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FIM comments on production MotoGP bikes

"Any complete motorcycle model derived from series production…is not eligible and will not be accepted in the FIM Grand Prix World Championship classes" - FIM President Vito Ippolito.
The FIM has released a short statement that seems to indicate where the line will be drawn in terms of using production motorcycles in the MotoGP (and Moto2) World Championship.

"On the occasion of the San Marino Round of the 2011 FIM Superbike World Championship in Misano (ITA), and with reference to the interviews recently published on some motorsports web sites, FIM President Vito Ippolito reiterated what has already been stated several times:

"Any complete motorcycle model derived from series production, homologated or not for the FIM Superbike/Supersport/Superstock is not eligible and will not be accepted in the FIM Grand Prix World Championship classes," said the statement.

The key words are 'complete motorcycle'.

In the early years of the 990cc four-stroke era, which began in 2002, even modified production engines were not allowed in the premier-class (see the problems suffered by WCM in trying to use an R1-based engine).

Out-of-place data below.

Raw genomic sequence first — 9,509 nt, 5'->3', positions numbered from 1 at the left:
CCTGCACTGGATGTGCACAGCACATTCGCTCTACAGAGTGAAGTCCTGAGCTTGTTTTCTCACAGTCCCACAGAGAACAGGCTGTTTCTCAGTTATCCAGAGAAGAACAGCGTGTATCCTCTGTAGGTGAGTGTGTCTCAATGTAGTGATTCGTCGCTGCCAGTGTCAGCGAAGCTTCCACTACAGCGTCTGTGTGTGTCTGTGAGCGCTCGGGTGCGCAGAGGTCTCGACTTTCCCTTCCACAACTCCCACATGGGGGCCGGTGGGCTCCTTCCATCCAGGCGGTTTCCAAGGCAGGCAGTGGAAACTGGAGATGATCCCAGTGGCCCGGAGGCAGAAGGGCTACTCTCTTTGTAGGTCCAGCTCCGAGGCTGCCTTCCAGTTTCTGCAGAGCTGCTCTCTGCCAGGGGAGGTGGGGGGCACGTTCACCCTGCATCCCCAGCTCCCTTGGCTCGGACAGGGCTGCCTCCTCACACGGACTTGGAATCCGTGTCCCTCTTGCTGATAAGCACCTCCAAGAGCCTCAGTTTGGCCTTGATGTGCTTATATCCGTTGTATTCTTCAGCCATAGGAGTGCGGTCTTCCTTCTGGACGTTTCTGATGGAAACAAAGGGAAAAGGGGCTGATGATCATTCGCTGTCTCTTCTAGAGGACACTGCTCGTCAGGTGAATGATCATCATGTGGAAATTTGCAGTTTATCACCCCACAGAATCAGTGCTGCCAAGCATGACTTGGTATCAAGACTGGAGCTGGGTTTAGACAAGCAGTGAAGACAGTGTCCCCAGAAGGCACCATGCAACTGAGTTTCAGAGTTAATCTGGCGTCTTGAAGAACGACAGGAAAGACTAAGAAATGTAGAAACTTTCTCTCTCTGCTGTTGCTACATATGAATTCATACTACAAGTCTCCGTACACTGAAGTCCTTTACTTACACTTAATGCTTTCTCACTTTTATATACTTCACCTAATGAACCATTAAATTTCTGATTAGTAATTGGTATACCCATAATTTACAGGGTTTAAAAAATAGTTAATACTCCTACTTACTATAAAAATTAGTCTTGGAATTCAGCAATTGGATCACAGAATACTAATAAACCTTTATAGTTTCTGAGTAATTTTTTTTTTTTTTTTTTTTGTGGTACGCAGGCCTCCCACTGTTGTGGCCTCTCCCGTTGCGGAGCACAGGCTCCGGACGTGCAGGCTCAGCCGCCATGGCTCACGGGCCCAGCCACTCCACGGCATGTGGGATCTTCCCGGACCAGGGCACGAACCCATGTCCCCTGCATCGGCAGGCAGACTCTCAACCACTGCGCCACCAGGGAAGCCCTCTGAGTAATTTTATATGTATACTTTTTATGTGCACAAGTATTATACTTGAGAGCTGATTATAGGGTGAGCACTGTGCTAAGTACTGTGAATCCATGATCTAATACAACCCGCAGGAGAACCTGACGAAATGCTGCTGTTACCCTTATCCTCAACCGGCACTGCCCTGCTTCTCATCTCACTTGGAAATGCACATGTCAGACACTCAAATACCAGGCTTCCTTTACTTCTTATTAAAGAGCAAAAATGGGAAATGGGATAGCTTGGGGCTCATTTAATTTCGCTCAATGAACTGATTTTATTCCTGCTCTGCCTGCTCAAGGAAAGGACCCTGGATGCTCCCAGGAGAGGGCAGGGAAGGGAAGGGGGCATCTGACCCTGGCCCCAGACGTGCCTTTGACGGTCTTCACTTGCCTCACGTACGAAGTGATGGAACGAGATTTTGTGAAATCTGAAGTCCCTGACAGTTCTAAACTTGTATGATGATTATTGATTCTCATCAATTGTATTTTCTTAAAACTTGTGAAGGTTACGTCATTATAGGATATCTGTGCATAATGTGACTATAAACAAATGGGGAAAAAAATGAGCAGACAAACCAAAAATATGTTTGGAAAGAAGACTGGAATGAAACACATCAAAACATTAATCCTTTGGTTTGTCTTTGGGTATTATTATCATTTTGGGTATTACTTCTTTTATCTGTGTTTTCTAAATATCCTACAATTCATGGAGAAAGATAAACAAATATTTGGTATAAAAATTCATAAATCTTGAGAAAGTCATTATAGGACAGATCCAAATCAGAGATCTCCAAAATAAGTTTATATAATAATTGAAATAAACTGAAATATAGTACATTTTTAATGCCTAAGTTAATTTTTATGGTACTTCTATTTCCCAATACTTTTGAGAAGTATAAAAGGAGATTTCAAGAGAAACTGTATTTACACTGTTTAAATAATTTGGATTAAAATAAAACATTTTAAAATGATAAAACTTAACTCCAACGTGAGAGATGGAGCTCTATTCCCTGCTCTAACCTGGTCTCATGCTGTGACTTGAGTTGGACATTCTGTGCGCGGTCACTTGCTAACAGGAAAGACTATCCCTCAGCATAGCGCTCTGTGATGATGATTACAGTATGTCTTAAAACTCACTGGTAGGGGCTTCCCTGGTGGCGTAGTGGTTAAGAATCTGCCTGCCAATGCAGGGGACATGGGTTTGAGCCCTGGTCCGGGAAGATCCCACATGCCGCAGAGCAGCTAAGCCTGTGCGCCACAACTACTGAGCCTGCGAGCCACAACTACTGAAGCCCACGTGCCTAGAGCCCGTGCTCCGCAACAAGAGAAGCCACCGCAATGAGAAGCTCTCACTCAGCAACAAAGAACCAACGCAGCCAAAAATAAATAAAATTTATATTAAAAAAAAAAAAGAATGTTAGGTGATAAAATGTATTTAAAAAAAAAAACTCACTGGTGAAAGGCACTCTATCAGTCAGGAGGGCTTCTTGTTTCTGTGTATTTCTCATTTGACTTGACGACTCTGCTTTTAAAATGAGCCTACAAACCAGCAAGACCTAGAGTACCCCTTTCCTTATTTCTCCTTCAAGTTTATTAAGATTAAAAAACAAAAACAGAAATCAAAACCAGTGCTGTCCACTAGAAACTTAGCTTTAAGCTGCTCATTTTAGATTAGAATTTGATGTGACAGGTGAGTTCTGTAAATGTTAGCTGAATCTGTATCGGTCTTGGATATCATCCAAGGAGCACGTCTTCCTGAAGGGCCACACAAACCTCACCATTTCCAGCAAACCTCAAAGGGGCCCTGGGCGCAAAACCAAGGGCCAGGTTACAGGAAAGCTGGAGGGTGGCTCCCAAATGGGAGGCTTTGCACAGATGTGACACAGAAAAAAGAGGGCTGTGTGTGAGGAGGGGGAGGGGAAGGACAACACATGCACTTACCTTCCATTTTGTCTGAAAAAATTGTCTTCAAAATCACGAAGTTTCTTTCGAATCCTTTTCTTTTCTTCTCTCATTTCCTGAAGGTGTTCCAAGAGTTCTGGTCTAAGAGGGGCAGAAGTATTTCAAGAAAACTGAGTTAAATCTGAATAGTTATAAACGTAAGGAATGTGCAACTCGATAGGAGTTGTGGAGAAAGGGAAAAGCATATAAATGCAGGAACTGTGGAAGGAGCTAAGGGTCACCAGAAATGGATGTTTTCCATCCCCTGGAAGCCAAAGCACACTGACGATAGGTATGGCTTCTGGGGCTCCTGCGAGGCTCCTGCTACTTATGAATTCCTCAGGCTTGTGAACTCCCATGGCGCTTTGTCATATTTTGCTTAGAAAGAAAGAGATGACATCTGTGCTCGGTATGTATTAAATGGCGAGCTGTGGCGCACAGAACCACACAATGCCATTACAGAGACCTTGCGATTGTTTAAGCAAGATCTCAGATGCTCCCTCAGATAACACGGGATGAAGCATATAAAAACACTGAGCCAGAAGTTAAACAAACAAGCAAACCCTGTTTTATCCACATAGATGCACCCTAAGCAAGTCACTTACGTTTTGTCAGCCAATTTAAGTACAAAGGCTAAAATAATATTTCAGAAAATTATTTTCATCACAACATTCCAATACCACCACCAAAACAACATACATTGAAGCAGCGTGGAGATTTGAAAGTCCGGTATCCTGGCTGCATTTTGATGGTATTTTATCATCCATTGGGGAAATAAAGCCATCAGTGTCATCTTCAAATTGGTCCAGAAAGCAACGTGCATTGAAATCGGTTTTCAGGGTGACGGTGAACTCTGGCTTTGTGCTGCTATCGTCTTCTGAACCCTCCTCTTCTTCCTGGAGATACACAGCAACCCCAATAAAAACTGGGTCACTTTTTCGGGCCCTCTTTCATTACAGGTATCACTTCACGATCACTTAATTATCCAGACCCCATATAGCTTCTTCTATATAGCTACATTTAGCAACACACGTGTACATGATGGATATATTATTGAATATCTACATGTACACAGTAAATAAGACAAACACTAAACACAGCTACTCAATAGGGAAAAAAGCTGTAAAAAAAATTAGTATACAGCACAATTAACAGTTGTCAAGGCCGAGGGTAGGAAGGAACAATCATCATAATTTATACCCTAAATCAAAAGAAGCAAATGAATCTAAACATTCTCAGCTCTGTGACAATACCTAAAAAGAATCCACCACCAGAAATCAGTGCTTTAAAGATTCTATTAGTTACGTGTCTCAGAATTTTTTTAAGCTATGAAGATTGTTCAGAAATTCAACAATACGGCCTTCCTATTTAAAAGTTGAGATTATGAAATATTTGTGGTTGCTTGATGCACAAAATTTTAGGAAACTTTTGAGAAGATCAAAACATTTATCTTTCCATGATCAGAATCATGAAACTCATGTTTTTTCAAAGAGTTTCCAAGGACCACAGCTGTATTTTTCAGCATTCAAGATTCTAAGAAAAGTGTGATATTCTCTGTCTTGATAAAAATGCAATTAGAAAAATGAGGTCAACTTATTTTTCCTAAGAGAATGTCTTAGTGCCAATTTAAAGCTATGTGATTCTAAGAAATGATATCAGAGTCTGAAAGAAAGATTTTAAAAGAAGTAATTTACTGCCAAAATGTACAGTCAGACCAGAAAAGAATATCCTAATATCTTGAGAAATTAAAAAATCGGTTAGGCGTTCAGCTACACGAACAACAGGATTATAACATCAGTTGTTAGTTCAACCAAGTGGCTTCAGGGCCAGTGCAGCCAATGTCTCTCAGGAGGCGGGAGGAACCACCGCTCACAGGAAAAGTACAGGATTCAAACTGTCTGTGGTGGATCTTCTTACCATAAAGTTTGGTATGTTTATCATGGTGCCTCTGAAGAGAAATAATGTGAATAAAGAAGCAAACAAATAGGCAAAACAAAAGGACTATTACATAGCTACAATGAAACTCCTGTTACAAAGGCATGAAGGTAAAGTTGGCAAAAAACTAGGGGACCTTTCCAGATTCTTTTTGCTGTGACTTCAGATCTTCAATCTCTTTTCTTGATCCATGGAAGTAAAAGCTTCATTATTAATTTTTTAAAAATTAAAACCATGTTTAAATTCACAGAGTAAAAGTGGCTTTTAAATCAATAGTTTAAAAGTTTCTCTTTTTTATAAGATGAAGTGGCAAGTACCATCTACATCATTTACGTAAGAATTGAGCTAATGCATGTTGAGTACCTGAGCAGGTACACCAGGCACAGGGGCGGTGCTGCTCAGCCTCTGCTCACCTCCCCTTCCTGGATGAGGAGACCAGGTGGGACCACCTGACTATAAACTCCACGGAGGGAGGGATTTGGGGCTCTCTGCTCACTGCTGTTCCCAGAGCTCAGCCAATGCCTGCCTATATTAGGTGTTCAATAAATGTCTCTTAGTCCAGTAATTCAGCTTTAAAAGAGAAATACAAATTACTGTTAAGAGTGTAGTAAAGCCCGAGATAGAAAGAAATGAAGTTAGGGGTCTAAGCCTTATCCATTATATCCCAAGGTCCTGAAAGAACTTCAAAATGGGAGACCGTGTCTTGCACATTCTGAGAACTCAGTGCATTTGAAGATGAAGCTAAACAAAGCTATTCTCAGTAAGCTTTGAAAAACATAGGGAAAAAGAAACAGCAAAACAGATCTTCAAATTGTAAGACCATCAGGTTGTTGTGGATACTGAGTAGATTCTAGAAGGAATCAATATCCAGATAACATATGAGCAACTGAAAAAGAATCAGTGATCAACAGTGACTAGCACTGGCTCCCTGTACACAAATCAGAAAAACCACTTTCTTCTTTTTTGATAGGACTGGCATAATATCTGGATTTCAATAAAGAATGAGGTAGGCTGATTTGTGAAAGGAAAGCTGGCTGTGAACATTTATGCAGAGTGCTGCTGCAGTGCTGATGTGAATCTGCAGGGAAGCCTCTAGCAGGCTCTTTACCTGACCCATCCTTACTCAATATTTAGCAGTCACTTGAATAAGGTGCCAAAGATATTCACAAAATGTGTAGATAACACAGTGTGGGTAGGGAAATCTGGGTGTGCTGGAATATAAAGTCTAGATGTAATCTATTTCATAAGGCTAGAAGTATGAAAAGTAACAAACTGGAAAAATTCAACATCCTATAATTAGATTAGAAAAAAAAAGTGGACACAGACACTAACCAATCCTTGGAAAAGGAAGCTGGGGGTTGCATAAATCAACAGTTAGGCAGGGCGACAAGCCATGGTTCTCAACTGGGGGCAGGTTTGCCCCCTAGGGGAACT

In other words, grand prix was only for 'complete' prototypes.

MotoGP is switching from 800cc to 1000cc (Superbike size) engines next year, with a new class of Claiming Rule Teams (CRTs) also being created to help boost the present 17-rider entry.

The CRTs won't be able to afford a complete prototype – as currently raced by Honda, Yamaha, Ducati and Suzuki - and the 2012 technical rules pave the way for CRTs to use lightly-modified production engines, inside a prototype chassis.

The FIM statement looks to confirm that such a combination will be allowed in grand prix.

World Superbike and Supersport will remain the only FIM road racing world championships for 'complete' production bikes, although the exact definition of 'complete' remains open to debate...


Tagged as: 2012 , 1000cc , CRT

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ZeR0 Kun

June 12, 2011 4:26 PM

why don't just let those privateers lease/buy engines from the factory to be fitted to the chassis of their choice? really missed the heyday of early 90s... when chassis manufacturers like Harris can build a competitive chassis around the yamaha yzr500 engine.



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